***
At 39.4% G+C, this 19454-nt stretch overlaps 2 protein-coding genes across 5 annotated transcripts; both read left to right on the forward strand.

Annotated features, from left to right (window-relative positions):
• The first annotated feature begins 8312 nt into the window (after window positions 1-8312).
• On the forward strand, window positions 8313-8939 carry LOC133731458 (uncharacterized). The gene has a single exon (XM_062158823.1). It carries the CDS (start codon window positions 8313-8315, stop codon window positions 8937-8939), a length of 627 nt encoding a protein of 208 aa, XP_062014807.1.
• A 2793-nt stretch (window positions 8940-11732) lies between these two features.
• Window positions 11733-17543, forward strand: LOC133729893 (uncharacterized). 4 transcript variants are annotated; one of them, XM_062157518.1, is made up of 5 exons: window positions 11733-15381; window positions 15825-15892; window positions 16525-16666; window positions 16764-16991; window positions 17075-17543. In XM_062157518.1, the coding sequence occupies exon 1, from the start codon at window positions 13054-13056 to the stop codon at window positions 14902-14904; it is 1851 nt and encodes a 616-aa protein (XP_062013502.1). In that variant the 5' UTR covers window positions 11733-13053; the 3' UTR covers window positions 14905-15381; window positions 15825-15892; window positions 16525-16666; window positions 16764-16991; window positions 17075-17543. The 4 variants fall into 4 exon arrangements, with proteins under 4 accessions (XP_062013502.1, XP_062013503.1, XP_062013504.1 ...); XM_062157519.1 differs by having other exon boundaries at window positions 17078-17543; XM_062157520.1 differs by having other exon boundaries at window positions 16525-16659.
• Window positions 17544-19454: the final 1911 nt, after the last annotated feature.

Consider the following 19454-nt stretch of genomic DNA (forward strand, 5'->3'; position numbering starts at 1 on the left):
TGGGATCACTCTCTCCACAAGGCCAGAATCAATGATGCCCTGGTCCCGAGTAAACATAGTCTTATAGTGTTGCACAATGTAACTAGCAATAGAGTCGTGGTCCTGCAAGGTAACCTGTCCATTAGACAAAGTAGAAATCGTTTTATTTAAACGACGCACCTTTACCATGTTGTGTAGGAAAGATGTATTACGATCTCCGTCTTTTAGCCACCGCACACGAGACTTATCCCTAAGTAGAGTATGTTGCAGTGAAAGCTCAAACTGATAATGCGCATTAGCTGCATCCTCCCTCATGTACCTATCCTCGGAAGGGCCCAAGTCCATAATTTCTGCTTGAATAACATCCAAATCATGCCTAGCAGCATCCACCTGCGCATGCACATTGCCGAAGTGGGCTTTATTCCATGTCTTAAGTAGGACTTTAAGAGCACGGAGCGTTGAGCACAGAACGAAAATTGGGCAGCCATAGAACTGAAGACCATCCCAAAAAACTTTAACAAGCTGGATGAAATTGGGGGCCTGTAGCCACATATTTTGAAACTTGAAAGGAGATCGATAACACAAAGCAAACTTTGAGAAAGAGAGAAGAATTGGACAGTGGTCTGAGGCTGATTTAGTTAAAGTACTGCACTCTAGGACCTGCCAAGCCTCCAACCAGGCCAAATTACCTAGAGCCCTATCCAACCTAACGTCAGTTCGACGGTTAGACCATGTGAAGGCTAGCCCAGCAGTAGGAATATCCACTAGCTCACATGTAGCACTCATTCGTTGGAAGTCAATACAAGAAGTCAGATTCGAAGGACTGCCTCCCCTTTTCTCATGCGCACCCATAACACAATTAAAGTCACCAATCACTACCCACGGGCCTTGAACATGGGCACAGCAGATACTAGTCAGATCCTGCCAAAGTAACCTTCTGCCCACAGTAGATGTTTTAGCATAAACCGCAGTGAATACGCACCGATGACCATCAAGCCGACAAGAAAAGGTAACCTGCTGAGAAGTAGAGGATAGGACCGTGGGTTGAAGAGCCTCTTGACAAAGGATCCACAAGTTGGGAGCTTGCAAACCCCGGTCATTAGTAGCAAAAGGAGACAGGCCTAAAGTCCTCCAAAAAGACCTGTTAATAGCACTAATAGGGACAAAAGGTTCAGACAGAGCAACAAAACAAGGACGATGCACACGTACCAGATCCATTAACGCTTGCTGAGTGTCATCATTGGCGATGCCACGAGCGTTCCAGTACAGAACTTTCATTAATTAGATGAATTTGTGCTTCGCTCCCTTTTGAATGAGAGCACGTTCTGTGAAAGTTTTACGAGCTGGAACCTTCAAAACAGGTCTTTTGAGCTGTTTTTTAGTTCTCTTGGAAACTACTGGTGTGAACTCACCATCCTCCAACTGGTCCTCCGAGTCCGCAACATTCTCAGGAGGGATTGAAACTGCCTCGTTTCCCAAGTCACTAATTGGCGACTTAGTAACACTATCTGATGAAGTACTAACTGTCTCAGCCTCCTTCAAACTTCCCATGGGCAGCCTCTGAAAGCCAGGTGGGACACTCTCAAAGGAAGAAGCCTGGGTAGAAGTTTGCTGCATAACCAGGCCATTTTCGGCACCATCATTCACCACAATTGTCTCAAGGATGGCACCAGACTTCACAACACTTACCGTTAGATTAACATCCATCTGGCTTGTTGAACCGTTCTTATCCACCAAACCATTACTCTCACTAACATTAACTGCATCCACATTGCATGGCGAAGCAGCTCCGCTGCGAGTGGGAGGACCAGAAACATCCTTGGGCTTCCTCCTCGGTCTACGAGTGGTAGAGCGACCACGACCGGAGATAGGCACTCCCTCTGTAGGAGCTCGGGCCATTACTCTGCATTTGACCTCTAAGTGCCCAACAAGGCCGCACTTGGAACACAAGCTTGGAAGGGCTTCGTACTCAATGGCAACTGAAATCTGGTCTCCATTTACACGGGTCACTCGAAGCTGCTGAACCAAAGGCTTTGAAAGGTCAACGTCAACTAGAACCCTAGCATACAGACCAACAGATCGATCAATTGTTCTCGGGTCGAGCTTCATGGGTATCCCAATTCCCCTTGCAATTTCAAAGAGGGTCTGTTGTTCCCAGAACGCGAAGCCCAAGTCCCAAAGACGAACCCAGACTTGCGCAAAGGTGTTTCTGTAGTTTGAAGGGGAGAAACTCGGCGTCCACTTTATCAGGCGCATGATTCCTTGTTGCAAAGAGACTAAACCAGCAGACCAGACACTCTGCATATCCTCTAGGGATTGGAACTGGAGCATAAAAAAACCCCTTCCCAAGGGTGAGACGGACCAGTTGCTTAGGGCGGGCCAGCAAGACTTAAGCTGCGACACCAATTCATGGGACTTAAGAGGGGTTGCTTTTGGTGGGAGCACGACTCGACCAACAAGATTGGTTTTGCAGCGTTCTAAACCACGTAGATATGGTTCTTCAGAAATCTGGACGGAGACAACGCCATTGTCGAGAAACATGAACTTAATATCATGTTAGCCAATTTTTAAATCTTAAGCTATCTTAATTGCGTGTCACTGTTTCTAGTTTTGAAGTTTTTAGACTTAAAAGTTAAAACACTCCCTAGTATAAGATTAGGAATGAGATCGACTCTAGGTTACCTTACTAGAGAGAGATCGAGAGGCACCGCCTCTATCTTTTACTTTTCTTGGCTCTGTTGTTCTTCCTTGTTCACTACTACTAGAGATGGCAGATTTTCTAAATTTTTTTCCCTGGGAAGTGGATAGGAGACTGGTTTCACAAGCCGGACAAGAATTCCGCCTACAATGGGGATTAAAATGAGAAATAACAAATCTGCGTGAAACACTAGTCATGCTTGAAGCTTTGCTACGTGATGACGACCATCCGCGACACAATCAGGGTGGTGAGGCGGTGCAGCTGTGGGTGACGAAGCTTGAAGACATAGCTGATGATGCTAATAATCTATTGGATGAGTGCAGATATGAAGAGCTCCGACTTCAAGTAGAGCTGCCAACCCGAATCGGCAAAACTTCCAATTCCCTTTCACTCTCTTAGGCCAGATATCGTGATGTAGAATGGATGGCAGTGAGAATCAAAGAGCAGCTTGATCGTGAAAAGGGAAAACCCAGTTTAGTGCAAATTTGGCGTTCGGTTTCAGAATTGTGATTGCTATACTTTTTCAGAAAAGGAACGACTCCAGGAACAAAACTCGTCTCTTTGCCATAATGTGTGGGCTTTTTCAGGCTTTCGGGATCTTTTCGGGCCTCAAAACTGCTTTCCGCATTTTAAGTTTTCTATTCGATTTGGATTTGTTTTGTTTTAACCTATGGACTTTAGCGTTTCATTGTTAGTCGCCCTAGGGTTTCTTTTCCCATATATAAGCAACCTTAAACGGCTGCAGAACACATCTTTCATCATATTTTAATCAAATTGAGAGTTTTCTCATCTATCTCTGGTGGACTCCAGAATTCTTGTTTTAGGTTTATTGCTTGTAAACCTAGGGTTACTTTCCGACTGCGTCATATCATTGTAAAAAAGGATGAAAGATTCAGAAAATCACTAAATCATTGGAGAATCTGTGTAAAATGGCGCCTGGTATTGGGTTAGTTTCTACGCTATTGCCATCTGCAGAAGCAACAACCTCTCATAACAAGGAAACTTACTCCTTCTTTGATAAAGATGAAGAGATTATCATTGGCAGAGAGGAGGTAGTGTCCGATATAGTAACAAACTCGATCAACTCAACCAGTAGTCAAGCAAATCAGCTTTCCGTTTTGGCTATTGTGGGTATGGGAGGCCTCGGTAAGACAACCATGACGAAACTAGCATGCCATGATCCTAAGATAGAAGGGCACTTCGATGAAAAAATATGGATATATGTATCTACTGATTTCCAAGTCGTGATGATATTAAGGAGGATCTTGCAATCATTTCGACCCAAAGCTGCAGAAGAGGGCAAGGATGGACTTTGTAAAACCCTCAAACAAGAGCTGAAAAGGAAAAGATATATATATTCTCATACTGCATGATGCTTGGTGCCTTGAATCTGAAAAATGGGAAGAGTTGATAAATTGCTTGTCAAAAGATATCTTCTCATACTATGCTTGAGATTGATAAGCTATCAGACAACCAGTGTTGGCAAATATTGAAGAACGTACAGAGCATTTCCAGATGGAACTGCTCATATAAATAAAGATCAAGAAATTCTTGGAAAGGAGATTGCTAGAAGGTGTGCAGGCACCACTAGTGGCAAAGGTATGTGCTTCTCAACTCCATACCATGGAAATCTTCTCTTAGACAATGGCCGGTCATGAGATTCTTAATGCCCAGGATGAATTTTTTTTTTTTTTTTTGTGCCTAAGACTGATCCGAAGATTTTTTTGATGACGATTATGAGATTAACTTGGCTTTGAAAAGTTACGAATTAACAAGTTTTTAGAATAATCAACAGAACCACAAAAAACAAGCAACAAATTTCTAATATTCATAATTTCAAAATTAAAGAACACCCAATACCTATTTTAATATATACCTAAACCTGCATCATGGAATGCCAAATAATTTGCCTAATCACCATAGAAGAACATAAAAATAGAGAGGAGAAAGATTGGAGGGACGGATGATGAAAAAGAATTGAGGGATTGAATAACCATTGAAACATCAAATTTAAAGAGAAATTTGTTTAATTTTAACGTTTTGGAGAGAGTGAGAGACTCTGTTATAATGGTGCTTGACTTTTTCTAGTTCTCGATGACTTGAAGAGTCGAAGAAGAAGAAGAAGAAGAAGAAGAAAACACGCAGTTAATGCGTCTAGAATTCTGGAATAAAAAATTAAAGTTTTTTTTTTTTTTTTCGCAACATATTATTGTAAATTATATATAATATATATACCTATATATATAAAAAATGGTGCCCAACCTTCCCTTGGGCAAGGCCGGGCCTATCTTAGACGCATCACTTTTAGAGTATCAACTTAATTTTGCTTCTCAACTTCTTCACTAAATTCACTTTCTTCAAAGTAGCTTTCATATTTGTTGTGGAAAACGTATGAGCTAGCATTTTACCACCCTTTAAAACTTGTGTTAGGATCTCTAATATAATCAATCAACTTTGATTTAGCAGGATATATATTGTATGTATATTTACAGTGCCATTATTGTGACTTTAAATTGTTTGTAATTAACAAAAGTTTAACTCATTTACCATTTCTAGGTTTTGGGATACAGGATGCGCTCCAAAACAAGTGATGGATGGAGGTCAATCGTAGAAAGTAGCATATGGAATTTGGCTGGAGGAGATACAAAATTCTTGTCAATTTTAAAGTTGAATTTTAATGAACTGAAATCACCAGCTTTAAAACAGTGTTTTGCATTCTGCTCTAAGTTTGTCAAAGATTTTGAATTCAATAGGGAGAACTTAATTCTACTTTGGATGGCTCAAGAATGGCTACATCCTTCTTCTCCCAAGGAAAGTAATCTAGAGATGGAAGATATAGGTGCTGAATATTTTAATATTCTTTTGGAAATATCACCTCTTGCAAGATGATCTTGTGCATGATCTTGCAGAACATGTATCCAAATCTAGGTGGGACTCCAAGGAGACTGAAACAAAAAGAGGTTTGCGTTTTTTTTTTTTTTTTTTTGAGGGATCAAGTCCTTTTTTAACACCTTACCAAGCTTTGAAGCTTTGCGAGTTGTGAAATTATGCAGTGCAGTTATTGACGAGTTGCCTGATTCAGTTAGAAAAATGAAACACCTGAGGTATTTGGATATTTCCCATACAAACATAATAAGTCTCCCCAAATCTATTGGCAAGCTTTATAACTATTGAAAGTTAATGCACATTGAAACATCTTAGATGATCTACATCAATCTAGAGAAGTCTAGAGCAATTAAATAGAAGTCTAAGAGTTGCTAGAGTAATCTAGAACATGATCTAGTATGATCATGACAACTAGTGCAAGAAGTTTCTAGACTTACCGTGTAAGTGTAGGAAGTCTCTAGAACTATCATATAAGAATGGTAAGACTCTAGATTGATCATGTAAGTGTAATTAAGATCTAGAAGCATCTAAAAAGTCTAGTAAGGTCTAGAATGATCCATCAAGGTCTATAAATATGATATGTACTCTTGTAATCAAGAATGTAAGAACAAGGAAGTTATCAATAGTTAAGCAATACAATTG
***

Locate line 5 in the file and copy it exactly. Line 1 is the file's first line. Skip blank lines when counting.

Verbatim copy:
• A 2793-nt stretch (window positions 8940-11732) lies between these two features.